Commanding magnificent views over the city of Tangier and the Atlantic ocean to the coast of Spain in the distance, the villa is a surrealist design constructed from re-inforced concrete.  It is many miles away in character from the monumental concrete buildings of Auguste Perrot,  Erno Goldfinger, and Swiss architect Le Corbusier which helped define the brutalist architectural style popular from the 1950s into the mid 1970s.

Berber architect Mokhtar El Boufounas’ building in Tangier,  although built entirely from raw concrete and large and dominating,  is still far from completion.  It can conservatively be described as having a greater affinity with  Antonio Gaudi,   Salvador Dali or  Pablo Picasso than its monumental cousins;  its definite Spanish roots accord synchronously with its views of the Andalusian Costa de Luz only 20 miles away.   Dolphins playfully hug its 4 corner pillars and a huge concrete crown,  eagle and plane sit upon its roof.  Inside there are ornamentations,  cutaways and organic designs which add to the theme of playfulness and lightness.

A huge staircase winds its way up one side of the structure,  massive windows allow the stunning vista to be seen from most of the inside of the building and behind it work is continuing on a swimming pool,  where reputedly a large boat will float and provide alternative accommodation,  adding to the wonders on display .  Two huge sinkholes are being drilled to find water and,  so far at a depth of over 100 feet no water has been struck and large mounds of earth and mud attest to the depths being navigated.   A garage with a car lift will park vehicles onto the first floor.

Unfortunately the Moroccan authorities have not shared the vision of Mokhtar el Boufounas  and recently,  due to some planning infringements including obstructing the coastal view of other properties,  the  crown,  plane and bird have been  destroyed by building regulators,  as have the pillars of the large windows overlooking the road on the first floor.  Bare metal wires now abstract from broken concrete,  twisted into their own sculptural shapes and designs,  like a miniature Ground Zero.  Workmen have converted smaller rooms into living quarters and their efforts continue at restoring shattered concrete into architectural order,  but the work is slow.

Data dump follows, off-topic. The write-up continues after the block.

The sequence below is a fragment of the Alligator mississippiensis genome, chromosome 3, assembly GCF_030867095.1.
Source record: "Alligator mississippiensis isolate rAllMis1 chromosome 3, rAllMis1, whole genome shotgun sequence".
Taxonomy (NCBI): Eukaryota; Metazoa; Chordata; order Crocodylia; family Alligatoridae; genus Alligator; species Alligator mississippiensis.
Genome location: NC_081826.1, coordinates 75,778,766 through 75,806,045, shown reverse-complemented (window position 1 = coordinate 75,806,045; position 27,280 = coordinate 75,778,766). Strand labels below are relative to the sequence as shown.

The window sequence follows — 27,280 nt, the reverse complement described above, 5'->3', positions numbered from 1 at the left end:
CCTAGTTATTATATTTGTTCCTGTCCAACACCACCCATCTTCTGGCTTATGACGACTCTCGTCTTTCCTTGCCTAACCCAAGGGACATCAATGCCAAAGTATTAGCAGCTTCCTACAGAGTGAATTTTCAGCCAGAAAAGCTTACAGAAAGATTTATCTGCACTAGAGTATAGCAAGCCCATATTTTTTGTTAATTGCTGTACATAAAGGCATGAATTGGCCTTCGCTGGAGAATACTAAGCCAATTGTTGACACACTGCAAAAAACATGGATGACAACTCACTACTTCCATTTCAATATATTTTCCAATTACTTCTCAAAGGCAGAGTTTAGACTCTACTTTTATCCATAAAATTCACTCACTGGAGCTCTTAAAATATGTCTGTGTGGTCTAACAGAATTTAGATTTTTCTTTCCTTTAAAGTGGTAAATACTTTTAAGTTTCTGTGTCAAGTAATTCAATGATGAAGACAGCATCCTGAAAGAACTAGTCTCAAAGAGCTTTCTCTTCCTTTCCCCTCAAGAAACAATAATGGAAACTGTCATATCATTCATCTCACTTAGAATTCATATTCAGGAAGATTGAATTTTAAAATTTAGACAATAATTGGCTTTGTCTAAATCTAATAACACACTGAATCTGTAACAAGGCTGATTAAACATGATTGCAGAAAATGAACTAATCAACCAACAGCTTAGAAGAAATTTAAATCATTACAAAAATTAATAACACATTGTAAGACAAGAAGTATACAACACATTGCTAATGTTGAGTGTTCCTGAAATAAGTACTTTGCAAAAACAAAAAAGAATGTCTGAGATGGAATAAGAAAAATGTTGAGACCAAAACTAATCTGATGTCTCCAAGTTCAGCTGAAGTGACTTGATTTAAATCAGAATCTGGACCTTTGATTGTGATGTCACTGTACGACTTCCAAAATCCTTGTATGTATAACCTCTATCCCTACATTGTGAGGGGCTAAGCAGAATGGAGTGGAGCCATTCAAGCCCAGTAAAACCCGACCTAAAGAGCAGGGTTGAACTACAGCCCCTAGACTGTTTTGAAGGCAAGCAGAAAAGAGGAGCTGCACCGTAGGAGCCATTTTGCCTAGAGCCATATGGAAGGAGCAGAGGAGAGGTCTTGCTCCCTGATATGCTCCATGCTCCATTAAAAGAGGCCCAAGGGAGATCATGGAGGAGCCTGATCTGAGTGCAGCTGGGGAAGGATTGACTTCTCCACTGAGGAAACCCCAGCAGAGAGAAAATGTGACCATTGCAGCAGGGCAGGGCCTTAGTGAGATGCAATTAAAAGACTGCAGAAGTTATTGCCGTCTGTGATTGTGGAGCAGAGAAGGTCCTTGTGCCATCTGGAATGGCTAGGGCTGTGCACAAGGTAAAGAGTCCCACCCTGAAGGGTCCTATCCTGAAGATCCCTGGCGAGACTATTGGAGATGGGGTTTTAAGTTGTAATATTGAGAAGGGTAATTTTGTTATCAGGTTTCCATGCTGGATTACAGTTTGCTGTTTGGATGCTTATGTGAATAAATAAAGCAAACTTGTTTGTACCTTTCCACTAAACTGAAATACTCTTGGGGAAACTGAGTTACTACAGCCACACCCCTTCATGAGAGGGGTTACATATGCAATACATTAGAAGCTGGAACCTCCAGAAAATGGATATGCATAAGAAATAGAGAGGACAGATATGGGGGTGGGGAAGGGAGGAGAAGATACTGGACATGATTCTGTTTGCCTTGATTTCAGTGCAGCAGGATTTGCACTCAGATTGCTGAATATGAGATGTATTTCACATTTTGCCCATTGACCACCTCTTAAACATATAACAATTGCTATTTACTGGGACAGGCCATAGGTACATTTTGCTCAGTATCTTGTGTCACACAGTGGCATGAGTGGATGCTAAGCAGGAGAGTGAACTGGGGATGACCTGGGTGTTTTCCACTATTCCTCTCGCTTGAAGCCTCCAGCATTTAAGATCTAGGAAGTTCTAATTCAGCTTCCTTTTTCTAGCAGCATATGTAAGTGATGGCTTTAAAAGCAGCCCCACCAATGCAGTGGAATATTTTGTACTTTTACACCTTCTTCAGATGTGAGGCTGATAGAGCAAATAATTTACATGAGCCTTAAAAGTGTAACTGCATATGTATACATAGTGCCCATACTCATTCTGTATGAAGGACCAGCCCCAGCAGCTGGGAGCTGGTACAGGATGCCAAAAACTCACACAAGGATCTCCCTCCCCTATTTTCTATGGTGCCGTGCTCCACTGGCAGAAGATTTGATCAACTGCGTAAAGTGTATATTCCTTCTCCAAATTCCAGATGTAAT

The worker’s foreman,  himself a Berber,  explains the background to the events,  the difficulties they have faced and the lack of certainty as to when the project will be finished.  The debris of the destruction will need to be removed and restored as permitted, the wells finished,  interior walls completed.  Huge panes of sliding glass will need to be installed with massive metal designs of rustic Moroccan scenes fitted onto the exterior.  A large organically designed bread oven sits on a concrete floor awaiting installation,  attached to some form of heating flues or pipes.

The foreman speaks slowly and eloquently of both the project and proudly of his own family;  of his wife at home near Fez and of his daughter at university in Spain,  a further reference to the symbiotic relationship  existing between Spain and north Morocco,  where it had a former protectorate role.  He does not know ( or will not tell ) how much Mokhtar El Boufounas  has spent on the project or when it will end.  He does know it is unlikely to be completed by Spring 2016 when the Villa is meant to feature in an American movie production.  Some scenes from the new James Bond film SPECTRE were shot in Tangier and local buildings were renovated as part of the overall deal;  perhaps some Hollywood funding will help promote its conclusion as well as funding some settlement with local planning authorities.

After 12 years work the Villa is still to be given a name which in itself is perhaps a metaphor for its constant ongoing development and redesign.  It somehow seems destined to remain uncompleted and,  within a world of harsh realities which gives small favour to artistic visions or dalliances,   merely a dream within an architect’s mind.  I hope that Mokhtar El Boufounas  finds a way through the bureaucracy of creative vision and planning reality to ultimately realise his elusive creation.